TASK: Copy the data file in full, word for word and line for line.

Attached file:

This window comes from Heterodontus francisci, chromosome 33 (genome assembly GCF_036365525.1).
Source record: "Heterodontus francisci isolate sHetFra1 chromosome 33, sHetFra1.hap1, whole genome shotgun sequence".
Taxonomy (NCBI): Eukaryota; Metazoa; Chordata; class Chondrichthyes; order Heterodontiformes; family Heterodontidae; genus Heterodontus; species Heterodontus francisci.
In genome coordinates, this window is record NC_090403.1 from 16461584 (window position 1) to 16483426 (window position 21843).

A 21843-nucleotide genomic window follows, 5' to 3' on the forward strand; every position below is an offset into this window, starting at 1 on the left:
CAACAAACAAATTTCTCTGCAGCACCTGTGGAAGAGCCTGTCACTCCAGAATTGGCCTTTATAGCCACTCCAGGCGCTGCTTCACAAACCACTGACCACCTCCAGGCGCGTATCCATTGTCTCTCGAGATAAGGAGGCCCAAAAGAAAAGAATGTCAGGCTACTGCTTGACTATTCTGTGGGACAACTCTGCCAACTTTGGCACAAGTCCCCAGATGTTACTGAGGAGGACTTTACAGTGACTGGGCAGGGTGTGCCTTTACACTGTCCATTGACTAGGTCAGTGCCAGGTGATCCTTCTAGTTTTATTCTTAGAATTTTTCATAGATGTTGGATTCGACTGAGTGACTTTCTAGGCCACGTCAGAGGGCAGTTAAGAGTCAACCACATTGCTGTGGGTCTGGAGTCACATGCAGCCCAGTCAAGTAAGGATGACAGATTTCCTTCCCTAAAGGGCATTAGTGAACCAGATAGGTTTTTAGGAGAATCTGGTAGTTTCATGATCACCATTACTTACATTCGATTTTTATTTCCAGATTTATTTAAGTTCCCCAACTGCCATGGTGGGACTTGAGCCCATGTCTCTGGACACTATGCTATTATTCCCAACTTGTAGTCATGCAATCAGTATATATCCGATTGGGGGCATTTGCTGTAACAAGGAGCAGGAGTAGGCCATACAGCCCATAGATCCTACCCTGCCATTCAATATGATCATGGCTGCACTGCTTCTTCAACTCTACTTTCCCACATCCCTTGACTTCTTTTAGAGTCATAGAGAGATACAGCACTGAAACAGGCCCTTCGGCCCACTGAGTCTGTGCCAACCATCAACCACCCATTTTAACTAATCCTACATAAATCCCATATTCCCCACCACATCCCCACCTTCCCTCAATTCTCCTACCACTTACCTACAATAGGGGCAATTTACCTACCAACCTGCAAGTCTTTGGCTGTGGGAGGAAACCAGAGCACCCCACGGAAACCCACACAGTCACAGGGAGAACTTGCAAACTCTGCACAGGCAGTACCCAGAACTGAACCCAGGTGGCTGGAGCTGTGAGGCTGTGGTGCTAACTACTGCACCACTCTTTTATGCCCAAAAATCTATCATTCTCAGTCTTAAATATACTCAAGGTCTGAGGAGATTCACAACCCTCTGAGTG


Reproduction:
This window comes from Heterodontus francisci, chromosome 33 (genome assembly GCF_036365525.1).
Source record: "Heterodontus francisci isolate sHetFra1 chromosome 33, sHetFra1.hap1, whole genome shotgun sequence".
Taxonomy (NCBI): Eukaryota; Metazoa; Chordata; class Chondrichthyes; order Heterodontiformes; family Heterodontidae; genus Heterodontus; species Heterodontus francisci.
In genome coordinates, this window is record NC_090403.1 from 16461584 (window position 1) to 16483426 (window position 21843).

A 21843-nucleotide genomic window follows, 5' to 3' on the forward strand; every position below is an offset into this window, starting at 1 on the left:
CAACAAACAAATTTCTCTGCAGCACCTGTGGAAGAGCCTGTCACTCCAGAATTGGCCTTTATAGCCACTCCAGGCGCTGCTTCACAAACCACTGACCACCTCCAGGCGCGTATCCATTGTCTCTCGAGATAAGGAGGCCCAAAAGAAAAGAATGTCAGGCTACTGCTTGACTATTCTGTGGGACAACTCTGCCAACTTTGGCACAAGTCCCCAGATGTTACTGAGGAGGACTTTACAGTGACTGGGCAGGGTGTGCCTTTACACTGTCCATTGACTAGGTCAGTGCCAGGTGATCCTTCTAGTTTTATTCTTAGAATTTTTCATAGATGTTGGATTCGACTGAGTGACTTTCTAGGCCACGTCAGAGGGCAGTTAAGAGTCAACCACATTGCTGTGGGTCTGGAGTCACATGCAGCCCAGTCAAGTAAGGATGACAGATTTCCTTCCCTAAAGGGCATTAGTGAACCAGATAGGTTTTTAGGAGAATCTGGTAGTTTCATGATCACCATTACTTACATTCGATTTTTATTTCCAGATTTATTTAAGTTCCCCAACTGCCATGGTGGGACTTGAGCCCATGTCTCTGGACACTATGCTATTATTCCCAACTTGTAGTCATGCAATCAGTATATATCCGATTGGGGGCATTTGCTGTAACAAGGAGCAGGAGTAGGCCATACAGCCCATAGATCCTACCCTGCCATTCAATATGATCATGGCTGCACTGCTTCTTCAACTCTACTTTCCCACATCCCTTGACTTCTTTTAGAGTCATAGAGAGATACAGCACTGAAACAGGCCCTTCGGCCCACTGAGTCTGTGCCAACCATCAACCACCCATTTTAACTAATCCTACATAAATCCCATATTCCCCACCACATCCCCACCTTCCCTCAATTCTCCTACCACTTACCTACAATAGGGGCAATTTACCTACCAACCTGCAAGTCTTTGGCTGTGGGAGGAAACCAGAGCACCCCACGGAAACCCACACAGTCACAGGGAGAACTTGCAAACTCTGCACAGGCAGTACCCAGAACTGAACCCAGGTGGCTGGAGCTGTGAGGCTGTGGTGCTAACTACTGCACCACTCTTTTATGCCCAAAAATCTATCATTCTCAGTCTTAAATATACTCAAGGTCTGAGGAGATTCACAACCCTCTGAGTG